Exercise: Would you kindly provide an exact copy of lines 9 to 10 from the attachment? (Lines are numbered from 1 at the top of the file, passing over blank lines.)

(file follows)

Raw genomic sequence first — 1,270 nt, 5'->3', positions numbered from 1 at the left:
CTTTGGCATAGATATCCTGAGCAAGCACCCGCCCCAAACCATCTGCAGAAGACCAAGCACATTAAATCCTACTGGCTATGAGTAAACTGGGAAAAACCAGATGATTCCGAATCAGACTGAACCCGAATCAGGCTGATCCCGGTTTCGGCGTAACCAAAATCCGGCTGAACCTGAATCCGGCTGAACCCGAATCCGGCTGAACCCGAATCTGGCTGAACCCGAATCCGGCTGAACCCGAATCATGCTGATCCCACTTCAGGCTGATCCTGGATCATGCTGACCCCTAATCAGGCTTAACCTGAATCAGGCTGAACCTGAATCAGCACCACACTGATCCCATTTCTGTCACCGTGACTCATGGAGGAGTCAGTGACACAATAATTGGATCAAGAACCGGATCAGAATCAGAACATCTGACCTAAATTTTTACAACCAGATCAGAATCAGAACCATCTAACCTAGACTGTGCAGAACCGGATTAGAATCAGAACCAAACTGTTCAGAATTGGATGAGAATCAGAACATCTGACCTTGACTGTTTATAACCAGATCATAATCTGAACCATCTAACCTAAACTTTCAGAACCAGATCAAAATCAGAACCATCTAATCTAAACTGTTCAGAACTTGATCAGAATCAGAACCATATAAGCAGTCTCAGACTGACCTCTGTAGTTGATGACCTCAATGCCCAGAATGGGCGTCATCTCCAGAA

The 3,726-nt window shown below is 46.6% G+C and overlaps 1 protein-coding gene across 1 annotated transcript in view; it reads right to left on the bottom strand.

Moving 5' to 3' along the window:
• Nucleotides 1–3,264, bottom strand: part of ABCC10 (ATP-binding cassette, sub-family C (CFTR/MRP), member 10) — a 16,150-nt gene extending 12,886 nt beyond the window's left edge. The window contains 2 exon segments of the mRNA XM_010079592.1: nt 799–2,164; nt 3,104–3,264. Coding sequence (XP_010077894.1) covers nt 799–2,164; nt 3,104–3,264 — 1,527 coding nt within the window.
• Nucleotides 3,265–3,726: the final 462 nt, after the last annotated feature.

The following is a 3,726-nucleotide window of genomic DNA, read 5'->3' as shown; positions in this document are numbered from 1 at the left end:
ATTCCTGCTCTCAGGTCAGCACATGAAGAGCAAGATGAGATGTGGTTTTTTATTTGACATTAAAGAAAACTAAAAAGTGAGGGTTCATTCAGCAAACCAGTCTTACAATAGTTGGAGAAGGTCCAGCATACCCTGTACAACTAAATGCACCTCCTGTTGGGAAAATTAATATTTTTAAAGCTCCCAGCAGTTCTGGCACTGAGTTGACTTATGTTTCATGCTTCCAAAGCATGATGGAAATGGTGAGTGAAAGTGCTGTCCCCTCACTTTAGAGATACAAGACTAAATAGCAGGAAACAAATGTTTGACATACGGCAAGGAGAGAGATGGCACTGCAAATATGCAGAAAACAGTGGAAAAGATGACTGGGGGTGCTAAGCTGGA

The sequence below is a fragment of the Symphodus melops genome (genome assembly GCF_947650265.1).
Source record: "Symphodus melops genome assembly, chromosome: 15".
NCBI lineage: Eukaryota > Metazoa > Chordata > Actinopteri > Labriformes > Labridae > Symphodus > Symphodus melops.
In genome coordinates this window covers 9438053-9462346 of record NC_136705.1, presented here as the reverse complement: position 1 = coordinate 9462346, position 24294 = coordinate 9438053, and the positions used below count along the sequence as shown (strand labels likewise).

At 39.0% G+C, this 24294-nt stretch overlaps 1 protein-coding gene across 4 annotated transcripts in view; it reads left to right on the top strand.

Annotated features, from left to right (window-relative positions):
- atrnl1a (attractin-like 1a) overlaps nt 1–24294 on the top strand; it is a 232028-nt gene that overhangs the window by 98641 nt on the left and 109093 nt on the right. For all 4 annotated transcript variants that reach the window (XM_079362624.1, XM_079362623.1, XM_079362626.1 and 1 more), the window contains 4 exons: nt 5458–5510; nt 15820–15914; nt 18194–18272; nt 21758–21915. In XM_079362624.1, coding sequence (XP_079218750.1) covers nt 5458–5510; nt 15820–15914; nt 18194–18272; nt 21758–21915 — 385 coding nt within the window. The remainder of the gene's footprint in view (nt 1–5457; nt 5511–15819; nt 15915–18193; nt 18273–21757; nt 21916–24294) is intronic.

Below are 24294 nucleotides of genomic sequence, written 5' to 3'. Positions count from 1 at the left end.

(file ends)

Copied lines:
The sequence below is a fragment of the Symphodus melops genome (genome assembly GCF_947650265.1).
Source record: "Symphodus melops genome assembly, chromosome: 15".